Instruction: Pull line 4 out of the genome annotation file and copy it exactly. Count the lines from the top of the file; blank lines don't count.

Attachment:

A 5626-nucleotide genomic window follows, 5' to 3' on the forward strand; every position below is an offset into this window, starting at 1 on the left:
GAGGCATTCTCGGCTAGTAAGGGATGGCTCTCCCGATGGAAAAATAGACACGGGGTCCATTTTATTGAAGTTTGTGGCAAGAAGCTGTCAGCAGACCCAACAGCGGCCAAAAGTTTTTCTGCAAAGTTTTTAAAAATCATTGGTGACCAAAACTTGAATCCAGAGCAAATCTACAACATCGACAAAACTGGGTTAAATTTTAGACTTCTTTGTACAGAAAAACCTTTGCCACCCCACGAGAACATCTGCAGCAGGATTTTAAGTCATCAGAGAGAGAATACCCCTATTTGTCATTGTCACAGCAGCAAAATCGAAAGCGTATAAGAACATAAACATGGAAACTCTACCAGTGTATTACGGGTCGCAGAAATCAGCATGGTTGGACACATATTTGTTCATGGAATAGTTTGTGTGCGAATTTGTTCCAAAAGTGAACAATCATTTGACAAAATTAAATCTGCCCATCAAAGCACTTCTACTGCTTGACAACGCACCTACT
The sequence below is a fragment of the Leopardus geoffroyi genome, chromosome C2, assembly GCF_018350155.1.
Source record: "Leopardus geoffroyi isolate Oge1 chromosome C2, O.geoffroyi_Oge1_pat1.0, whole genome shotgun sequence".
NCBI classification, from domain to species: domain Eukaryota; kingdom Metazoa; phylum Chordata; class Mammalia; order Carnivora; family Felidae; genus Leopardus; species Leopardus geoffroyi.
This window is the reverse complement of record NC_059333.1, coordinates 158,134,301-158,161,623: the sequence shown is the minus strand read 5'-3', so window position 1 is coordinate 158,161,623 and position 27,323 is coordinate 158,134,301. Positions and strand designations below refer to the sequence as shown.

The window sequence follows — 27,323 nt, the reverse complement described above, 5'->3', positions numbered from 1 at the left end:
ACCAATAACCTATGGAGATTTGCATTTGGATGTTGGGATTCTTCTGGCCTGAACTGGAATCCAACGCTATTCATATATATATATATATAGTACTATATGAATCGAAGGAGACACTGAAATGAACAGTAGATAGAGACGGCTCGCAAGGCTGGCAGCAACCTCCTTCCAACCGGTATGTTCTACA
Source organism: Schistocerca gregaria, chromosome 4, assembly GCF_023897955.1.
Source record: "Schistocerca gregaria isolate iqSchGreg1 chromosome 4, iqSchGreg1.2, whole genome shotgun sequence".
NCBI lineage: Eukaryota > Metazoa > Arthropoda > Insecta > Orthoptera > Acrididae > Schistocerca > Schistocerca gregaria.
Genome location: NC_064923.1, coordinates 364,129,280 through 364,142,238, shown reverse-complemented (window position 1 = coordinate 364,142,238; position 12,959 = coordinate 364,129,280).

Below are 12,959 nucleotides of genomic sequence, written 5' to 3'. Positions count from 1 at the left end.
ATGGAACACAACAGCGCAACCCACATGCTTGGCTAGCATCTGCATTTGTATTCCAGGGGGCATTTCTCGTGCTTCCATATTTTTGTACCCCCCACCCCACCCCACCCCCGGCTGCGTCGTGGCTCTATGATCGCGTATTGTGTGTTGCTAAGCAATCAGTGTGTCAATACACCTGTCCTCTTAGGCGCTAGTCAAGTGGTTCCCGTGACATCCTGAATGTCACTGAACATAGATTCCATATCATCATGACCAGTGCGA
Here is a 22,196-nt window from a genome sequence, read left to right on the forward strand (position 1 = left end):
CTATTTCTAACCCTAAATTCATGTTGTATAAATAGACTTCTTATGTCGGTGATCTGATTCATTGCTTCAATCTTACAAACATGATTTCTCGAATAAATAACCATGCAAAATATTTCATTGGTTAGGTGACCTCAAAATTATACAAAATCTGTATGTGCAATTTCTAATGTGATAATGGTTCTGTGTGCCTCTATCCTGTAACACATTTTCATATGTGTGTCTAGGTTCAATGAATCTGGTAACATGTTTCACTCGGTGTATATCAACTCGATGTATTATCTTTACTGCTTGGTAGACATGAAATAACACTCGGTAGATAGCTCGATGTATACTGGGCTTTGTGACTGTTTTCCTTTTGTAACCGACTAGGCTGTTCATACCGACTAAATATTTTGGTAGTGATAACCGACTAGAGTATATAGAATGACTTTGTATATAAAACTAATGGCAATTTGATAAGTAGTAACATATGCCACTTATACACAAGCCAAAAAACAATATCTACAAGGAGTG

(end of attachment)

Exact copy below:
Source record: "Leopardus geoffroyi isolate Oge1 chromosome C2, O.geoffroyi_Oge1_pat1.0, whole genome shotgun sequence".